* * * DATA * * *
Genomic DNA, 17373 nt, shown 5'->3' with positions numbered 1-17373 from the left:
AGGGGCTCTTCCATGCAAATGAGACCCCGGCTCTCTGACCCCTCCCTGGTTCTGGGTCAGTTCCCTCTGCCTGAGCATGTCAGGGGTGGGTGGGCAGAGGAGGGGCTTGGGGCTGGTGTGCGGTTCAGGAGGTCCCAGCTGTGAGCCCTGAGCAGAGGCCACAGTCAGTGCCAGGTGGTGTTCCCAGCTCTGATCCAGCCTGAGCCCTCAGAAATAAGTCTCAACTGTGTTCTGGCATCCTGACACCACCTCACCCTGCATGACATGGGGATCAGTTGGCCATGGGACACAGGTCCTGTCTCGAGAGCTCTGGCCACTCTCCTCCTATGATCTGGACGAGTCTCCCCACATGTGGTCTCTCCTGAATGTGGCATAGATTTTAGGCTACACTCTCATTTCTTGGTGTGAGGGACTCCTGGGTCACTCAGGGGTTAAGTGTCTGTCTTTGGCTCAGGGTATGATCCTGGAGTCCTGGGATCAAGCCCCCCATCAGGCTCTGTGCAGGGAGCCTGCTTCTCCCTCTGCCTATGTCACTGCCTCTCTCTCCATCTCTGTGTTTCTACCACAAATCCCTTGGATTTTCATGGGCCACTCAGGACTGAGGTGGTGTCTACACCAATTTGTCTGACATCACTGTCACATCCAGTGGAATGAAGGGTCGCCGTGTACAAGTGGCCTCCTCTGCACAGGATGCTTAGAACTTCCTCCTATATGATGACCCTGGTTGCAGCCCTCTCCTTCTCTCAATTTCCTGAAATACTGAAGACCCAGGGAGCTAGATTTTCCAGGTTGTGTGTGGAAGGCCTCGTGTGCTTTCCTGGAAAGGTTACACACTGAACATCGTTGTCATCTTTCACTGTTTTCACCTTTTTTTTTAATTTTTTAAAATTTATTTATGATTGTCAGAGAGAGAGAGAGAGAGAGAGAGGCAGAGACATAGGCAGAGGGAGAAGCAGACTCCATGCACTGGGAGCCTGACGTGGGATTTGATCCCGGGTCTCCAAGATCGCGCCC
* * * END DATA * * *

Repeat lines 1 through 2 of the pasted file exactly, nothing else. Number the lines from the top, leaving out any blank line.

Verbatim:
Genomic DNA, 17373 nt, shown 5'->3' with positions numbered 1-17373 from the left:
AGGGGCTCTTCCATGCAAATGAGACCCCGGCTCTCTGACCCCTCCCTGGTTCTGGGTCAGTTCCCTCTGCCTGAGCATGTCAGGGGTGGGTGGGCAGAGGAGGGGCTTGGGGCTGGTGTGCGGTTCAGGAGGTCCCAGCTGTGAGCCCTGAGCAGAGGCCACAGTCAGTGCCAGGTGGTGTTCCCAGCTCTGATCCAGCCTGAGCCCTCAGAAATAAGTCTCAACTGTGTTCTGGCATCCTGACACCACCTCACCCTGCATGACATGGGGATCAGTTGGCCATGGGACACAGGTCCTGTCTCGAGAGCTCTGGCCACTCTCCTCCTATGATCTGGACGAGTCTCCCCACATGTGGTCTCTCCTGAATGTGGCATAGATTTTAGGCTACACTCTCATTTCTTGGTGTGAGGGACTCCTGGGTCACTCAGGGGTTAAGTGTCTGTCTTTGGCTCAGGGTATGATCCTGGAGTCCTGGGATCAAGCCCCCCATCAGGCTCTGTGCAGGGAGCCTGCTTCTCCCTCTGCCTATGTCACTGCCTCTCTCTCCATCTCTGTGTTTCTACCACAAATCCCTTGGATTTTCATGGGCCACTCAGGACTGAGGTGGTGTCTACACCAATTTGTCTGACATCACTGTCACATCCAGTGGAATGAAGGGTCGCCGTGTACAAGTGGCCTCCTCTGCACAGGATGCTTAGAACTTCCTCCTATATGATGACCCTGGTTGCAGCCCTCTCCTTCTCTCAATTTCCTGAAATACTGAAGACCCAGGGAGCTAGATTTTCCAGGTTGTGTGTGGAAGGCCTCGTGTGCTTTCCTGGAAAGGTTACACACTGAACATCGTTGTCATCTTTCACTGTTTTCACCTTTTTTTTTAATTTTTTAAAATTTATTTATGATTGTCAGAGAGAGAGAGAGAGAGAGAGAGGCAGAGACATAGGCAGAGGGAGAAGCAGACTCCATGCACTGGGAGCCTGACGTGGGATTTGATCCCGGGTCTCCAAGATCGCGCCC